9. ^ Kent, Bruce (12 February 2011). "War on Want: 60 years on, still fighting poverty and militarism". The Guardian. Retrieved 13 April 2011.
  10. ^ "Thousands of you say YES to the immediate withdrawal of troops from Afghanistan". War on Want. 13 April 2011. Retrieved 13 April 2011.
  11. ^ "Democracy for Sale". War on Want. 1 March 2015.
  12. ^ "Coca-Cola: drinking the world dry". War on Want. 19 November 2007. Retrieved 4 August 2014.
  13. ^ "War on Want calls for an end to violence against South African shack dwellers". War on Want. 1 October 2009.
  14. ^ "War on Want Writes to the South African High Commissioner". Abahlali baseMjondolo. 1 October 2009.
  15. ^ "South Africa and the 2010 World Cup". War on Want. Retrieved 8 September 2014.
  16. ^ "Building the Boycott". War on Want. Retrieved 8 September 2014.
  17. ^ a b "Help win justice for the Palestinian people this Christmas". War on Want. Retrieved 8 September 2014.
  18. ^ "Where War on Want is itself found wanting". Retrieved 8 September 2014.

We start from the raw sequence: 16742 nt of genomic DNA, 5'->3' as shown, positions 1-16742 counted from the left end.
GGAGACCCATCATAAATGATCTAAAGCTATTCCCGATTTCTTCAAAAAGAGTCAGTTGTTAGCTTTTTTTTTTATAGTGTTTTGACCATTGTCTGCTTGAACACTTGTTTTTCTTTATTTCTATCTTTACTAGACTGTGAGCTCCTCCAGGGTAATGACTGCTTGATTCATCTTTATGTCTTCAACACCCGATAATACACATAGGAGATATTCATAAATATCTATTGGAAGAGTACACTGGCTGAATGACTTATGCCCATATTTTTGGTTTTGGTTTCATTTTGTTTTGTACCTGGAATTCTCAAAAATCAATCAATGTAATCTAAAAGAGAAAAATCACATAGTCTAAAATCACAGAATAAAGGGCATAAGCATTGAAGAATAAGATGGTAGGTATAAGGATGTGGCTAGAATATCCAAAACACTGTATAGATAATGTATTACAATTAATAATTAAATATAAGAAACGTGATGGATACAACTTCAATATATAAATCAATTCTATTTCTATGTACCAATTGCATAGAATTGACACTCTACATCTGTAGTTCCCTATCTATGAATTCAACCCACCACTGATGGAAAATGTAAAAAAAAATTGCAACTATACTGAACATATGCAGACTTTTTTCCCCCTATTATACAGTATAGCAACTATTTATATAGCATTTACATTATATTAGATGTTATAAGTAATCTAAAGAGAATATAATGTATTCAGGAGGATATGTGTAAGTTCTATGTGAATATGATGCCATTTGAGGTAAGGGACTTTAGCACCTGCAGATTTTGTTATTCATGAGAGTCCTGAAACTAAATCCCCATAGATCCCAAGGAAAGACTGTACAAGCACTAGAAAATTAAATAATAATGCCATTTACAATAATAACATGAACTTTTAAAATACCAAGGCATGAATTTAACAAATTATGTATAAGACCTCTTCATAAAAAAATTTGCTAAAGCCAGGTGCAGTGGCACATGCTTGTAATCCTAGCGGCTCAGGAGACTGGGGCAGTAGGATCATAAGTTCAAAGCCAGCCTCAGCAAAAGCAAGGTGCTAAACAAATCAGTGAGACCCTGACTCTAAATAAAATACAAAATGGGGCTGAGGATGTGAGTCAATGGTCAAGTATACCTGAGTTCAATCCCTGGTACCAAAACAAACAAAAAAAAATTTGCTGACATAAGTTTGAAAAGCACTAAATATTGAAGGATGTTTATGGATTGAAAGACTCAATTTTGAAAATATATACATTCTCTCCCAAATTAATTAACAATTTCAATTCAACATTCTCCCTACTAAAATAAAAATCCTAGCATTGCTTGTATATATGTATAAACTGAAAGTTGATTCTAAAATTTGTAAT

19. ^ "Israel publishes blacklist of BDS groups to be barred from country". Retrieved 11 January 2018.
  20. ^ "Israel's blacklist a desperate attempt to silence a movement for justice". War on Want. 7 January 2018. Retrieved 11 January 2018.
  21. ^ Deane, Yvette J. (23 October 2018). "Paypal halts services for UK charity with alleged ties to terrorism". The Jerusalem Post | JPost.com. Retrieved 29 August 2020.
  22. ^ "Charity Commission response to complaint by UK Lawyers for Israel and US-based The Lawfare Project". War on Want. 2 October 2019. Retrieved 29 August 2020.
  23. ^ "War on Want says PayPal reacted to 'unsubstantiated smears'".
  24. ^ a b Satter, Raphael (15 July 2020). "Deepfake used to attack activist couple shows new disinformation frontier". U.S. Retrieved 29 August 2020.
  25. ^ "'Deepfake' journalist exposed after targeting staff at human rights charity War on Want". Left Foot Forward. 17 July 2020. Retrieved 29 August 2020.
  26. ^ "War on Want Annual Report and Accounts For the Year Ended 31 March 2020". Companies House. 26 January 2021. Retrieved 15 November 2021.

External links[edit]